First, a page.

“To engage the community through storytelling and theater is important. I’m a big history buff, so to say that I wasn’t familiar with this story, my gut told me that there was probably a large swath of Miami that wasn’t familiar with this story,” Cofield said. “To be able to share a story to take pride in our communities, especially the Black community in Miami, is something that I was very eager to participate in.”

A replica of the sign and room were made to honor the building that was at the center of New Drama’s production.

Miami New Drama replicated the Hampton House sign for its stage play

“We felt that it was important that the Hampton House was the fifth character in the play,” Hausmann said.

After the show, the replica set pieces, sign and costumes were donated to the Hampton House, where they can be viewed on display in an exhibit dedicated to the play that inspired the film.

The fifth character of “One Night in Miami’’ is the historic 1953 Green Book motel now known as the Historic Hampton House. It was labeled “The Jewel of the South,” for Black guests that were not welcome in Miami Beach. In the 1960s, it was a mecca for famous Black Americans visiting the area. When world-renown celebrities like Aretha Franklin, Marvin Gaye, Sammy Davis Jr. and Duke Ellington (to name a few) came to perform at South Beach clubs, they’d have to stay at the Hampton House after their set. There, they’d have after parties and play late-night sets. White fans would even follow these musicians to the motel. At a time of strict segregation, the Hampton House was one of the most integrated hot spots in the city.

The set from Miami New Drama’s “One Night in Miami” stage play

The Hampton House also was a place of community organizing for sit-ins and protest marches. The Miami chapter of the Congress of Racial Equality (CORE), a civil rights organization, met weekly there to strategize about desegregating Miami. Dr. Martin Luther King Jr. would join when he was in town. It is said that King rehearsed an early version of his legendary “I Have a Dream” speech at the motel for a small audience, three years before he delivered it on the steps of the Lincoln Memorial in Washington, D.C. When describing the speech in a documentary, Miami civil rights activist A.D. Moore said, “It blew that place wide open … he was fantastic.”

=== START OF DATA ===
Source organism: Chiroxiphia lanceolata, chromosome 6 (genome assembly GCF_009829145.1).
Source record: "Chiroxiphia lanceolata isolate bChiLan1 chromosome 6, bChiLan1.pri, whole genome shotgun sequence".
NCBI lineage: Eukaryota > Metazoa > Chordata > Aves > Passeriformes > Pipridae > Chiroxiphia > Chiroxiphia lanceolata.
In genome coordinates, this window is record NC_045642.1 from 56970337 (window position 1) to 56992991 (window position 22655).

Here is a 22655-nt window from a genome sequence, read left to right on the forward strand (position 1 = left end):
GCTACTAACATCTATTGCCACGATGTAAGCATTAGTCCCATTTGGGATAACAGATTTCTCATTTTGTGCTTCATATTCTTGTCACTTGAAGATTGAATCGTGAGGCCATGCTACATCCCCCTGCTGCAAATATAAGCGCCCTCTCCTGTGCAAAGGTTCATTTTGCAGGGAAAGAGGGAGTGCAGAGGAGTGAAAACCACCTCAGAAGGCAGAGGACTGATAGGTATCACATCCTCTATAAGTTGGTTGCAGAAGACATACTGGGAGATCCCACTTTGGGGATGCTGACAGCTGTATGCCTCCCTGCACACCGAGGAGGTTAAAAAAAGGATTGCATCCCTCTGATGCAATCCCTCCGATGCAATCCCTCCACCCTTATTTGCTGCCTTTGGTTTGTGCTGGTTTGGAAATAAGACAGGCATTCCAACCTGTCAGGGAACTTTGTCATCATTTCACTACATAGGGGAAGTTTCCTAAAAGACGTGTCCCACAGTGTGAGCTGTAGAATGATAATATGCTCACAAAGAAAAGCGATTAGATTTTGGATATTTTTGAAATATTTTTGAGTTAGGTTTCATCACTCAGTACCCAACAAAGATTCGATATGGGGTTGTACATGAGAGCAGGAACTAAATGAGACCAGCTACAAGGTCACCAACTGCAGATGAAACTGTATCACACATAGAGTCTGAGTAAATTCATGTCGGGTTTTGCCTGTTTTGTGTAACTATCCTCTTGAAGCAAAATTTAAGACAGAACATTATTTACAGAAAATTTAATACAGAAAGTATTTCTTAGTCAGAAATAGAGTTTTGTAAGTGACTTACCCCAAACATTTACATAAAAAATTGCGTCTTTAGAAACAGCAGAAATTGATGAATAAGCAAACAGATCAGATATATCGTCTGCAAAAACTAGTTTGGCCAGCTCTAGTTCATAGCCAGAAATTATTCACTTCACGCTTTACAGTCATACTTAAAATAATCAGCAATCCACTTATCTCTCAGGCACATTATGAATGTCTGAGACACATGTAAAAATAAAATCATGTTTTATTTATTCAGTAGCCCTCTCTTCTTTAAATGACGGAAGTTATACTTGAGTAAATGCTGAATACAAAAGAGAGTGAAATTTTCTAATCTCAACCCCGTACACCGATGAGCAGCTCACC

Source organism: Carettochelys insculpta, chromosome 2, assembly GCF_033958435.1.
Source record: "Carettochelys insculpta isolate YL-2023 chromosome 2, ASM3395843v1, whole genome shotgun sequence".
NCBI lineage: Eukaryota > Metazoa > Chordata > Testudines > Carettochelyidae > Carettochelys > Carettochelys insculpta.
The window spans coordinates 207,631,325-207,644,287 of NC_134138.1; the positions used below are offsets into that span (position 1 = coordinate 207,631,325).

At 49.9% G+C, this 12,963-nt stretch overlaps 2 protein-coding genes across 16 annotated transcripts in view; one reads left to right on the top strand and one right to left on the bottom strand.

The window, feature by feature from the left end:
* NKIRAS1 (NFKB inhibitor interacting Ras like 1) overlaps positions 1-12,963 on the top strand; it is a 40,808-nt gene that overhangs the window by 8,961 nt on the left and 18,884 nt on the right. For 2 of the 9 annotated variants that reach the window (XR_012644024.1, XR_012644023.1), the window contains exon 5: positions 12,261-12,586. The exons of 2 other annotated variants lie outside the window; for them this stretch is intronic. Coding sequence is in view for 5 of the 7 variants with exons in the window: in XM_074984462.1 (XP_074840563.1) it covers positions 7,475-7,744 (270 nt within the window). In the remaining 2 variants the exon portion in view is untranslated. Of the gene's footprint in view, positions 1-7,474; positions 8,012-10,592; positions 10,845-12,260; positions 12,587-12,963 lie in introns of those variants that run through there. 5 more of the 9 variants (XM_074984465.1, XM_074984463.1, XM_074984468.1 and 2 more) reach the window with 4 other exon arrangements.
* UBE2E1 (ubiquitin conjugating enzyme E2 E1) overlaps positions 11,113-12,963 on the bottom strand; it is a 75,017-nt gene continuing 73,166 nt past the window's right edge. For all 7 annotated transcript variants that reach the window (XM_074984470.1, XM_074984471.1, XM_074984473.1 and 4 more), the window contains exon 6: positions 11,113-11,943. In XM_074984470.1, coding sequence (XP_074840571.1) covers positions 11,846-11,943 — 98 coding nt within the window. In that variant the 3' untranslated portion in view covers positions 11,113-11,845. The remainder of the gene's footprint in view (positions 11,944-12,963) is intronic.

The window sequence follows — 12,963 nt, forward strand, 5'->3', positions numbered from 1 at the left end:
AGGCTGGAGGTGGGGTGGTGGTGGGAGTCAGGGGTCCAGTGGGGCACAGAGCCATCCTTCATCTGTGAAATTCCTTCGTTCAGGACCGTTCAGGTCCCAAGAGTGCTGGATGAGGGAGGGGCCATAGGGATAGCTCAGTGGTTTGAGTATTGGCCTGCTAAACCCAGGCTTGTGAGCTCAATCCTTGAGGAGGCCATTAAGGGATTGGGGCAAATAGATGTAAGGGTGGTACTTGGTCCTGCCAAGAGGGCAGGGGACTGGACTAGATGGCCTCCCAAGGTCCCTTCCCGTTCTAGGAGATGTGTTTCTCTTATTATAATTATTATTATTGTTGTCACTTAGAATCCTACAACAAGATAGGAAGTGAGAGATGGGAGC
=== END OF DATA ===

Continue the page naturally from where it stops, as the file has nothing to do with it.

Prior to it being known as the Hampton House, the building originally opened in the early 1950s as the Booker Terrace Motel, the South’s first luxury motel for Black Americans. The 50-room development included a 24-hour restaurant, a nightclub and a courtyard pool.

In 1961, Harry and Florence Markowitz, a white Jewish couple, purchased the Booker Terrace and it underwent a complete renovation in the Miami Modern, or MiMo, style. They held a contest to select a new name for the resort and the winner was Verneka Silva, a school teacher in Coconut Grove. The name rebranded the hotel while continuing to recognize Booker T. Washington, the educator and Hampton Normal and Agricultural Institute (now Hampton University) alum after whom the “Booker Terrace” was originally named. On April 3 of that year, the Markowitz’s held a formal reopening of the renovated Hampton House Motel with more than 200 guests attending.

Like several important Green Book sites, integration led to the demise of the Hampton House as Black Americans began to explore other parts of town previously off limits. By the 1970s, the motel fell into decline and officially closed in 1976.

In 2001, the effort to save the motel from demolition and preserve its history began, led in part by Enid Pinkney, founding CEO and president of the Historic Hampton House Community Trust, and documentary filmmaker and historian Kathy Hersh. The nonprofit Community Trust now manages the property. Pinkney, along with the rest of the board members, is working to restore Hampton House’s role as a community center. It currently operates as a museum and cultural center that rents space and offers tours.

Imani L. Warren, director of the Community Trust, said the hope is to have educational institutions be a part of Hampton House. Construction on a planned second-floor recording studio will start soon, thanks to the support of a Grammy award-winning producer whom Warren can’t yet name. Hampton House will also commence its Brownsville Unity Music Project (B.U.M.P.) next month, where students in grades 6-9 receive music lessons and music history education.

“There’s so much history here that we need to teach our young people what happened here,” said Pinkney. “And not only that, we need them to have opportunities for them to grow and to learn. They should be learning the arts to express themselves and they should be learning about heritage and culture.”

What’s special about the Historic Hampton House, Warren added, is how you’ll find photos of powerful civil rights leaders just being human hanging around the building – King chilling in the pool, X photographing his friends and Ali clowning around with his buddies at the diner.

“You can come here in this space and feel safe. Like you see these figures in the front of social justice just lounging,” she said. “That’s not something that you would normally see, but you see it here.”

The Hampton House reopened in 2015, having undergone a full transformation of its yellow-and-turquoise exterior, its lobby surrounded by gray railings and with a bronze desk that greets visitors upon entering, its diner lined by yellow bar stools and its downsized pool, now a fountain.

The Historic Hampton House’s pool

The historic site is hosting a private, invitation-only screening of “One Night in Miami” on Saturday, Jan. 9. The film will be released on Amazon Prime Video on Jan. 15.